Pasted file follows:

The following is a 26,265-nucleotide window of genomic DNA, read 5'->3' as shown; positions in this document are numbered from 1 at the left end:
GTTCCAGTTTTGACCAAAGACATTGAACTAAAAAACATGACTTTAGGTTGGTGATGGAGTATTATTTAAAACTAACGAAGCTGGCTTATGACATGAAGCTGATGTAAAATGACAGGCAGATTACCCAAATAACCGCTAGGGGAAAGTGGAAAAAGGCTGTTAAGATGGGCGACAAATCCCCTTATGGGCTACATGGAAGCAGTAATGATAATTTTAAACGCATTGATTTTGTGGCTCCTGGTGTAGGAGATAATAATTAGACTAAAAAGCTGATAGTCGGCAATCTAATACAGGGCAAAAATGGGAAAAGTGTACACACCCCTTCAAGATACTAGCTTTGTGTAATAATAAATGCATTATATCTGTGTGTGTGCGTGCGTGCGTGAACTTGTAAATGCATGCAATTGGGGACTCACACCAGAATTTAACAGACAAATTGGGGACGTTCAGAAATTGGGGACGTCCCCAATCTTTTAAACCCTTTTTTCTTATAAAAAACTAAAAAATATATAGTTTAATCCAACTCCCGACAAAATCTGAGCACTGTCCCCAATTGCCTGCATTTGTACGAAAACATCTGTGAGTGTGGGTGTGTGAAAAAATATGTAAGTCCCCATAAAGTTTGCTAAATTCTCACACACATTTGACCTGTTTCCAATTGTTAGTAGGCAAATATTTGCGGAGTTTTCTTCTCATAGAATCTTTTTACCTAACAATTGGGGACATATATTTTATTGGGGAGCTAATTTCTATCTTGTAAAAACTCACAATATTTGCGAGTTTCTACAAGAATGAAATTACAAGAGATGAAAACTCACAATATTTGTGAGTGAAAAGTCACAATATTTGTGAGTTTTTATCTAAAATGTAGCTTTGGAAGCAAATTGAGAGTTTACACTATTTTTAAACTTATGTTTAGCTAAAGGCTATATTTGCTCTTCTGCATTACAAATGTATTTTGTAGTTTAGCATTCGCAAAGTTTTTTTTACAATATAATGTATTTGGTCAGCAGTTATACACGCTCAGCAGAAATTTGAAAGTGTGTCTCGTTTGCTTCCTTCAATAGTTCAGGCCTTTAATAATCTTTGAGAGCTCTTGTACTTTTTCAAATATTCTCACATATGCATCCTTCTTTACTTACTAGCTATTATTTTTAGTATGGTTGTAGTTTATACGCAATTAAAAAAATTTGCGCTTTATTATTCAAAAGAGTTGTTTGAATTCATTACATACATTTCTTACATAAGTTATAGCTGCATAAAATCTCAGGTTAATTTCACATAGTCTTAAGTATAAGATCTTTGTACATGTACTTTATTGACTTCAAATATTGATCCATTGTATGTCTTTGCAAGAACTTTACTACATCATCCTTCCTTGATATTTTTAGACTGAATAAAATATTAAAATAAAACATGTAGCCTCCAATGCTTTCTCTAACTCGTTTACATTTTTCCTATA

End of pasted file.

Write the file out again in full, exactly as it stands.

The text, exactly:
The following is a 26,265-nucleotide window of genomic DNA, read 5'->3' as shown; positions in this document are numbered from 1 at the left end:
GTTCCAGTTTTGACCAAAGACATTGAACTAAAAAACATGACTTTAGGTTGGTGATGGAGTATTATTTAAAACTAACGAAGCTGGCTTATGACATGAAGCTGATGTAAAATGACAGGCAGATTACCCAAATAACCGCTAGGGGAAAGTGGAAAAAGGCTGTTAAGATGGGCGACAAATCCCCTTATGGGCTACATGGAAGCAGTAATGATAATTTTAAACGCATTGATTTTGTGGCTCCTGGTGTAGGAGATAATAATTAGACTAAAAAGCTGATAGTCGGCAATCTAATACAGGGCAAAAATGGGAAAAGTGTACACACCCCTTCAAGATACTAGCTTTGTGTAATAATAAATGCATTATATCTGTGTGTGTGCGTGCGTGCGTGAACTTGTAAATGCATGCAATTGGGGACTCACACCAGAATTTAACAGACAAATTGGGGACGTTCAGAAATTGGGGACGTCCCCAATCTTTTAAACCCTTTTTTCTTATAAAAAACTAAAAAATATATAGTTTAATCCAACTCCCGACAAAATCTGAGCACTGTCCCCAATTGCCTGCATTTGTACGAAAACATCTGTGAGTGTGGGTGTGTGAAAAAATATGTAAGTCCCCATAAAGTTTGCTAAATTCTCACACACATTTGACCTGTTTCCAATTGTTAGTAGGCAAATATTTGCGGAGTTTTCTTCTCATAGAATCTTTTTACCTAACAATTGGGGACATATATTTTATTGGGGAGCTAATTTCTATCTTGTAAAAACTCACAATATTTGCGAGTTTCTACAAGAATGAAATTACAAGAGATGAAAACTCACAATATTTGTGAGTGAAAAGTCACAATATTTGTGAGTTTTTATCTAAAATGTAGCTTTGGAAGCAAATTGAGAGTTTACACTATTTTTAAACTTATGTTTAGCTAAAGGCTATATTTGCTCTTCTGCATTACAAATGTATTTTGTAGTTTAGCATTCGCAAAGTTTTTTTTACAATATAATGTATTTGGTCAGCAGTTATACACGCTCAGCAGAAATTTGAAAGTGTGTCTCGTTTGCTTCCTTCAATAGTTCAGGCCTTTAATAATCTTTGAGAGCTCTTGTACTTTTTCAAATATTCTCACATATGCATCCTTCTTTACTTACTAGCTATTATTTTTAGTATGGTTGTAGTTTATACGCAATTAAAAAAATTTGCGCTTTATTATTCAAAAGAGTTGTTTGAATTCATTACATACATTTCTTACATAAGTTATAGCTGCATAAAATCTCAGGTTAATTTCACATAGTCTTAAGTATAAGATCTTTGTACATGTACTTTATTGACTTCAAATATTGATCCATTGTATGTCTTTGCAAGAACTTTACTACATCATCCTTCCTTGATATTTTTAGACTGAATAAAATATTAAAATAAAACATGTAGCCTCCAATGCTTTCTCTAACTCGTTTACATTTTTCCTATA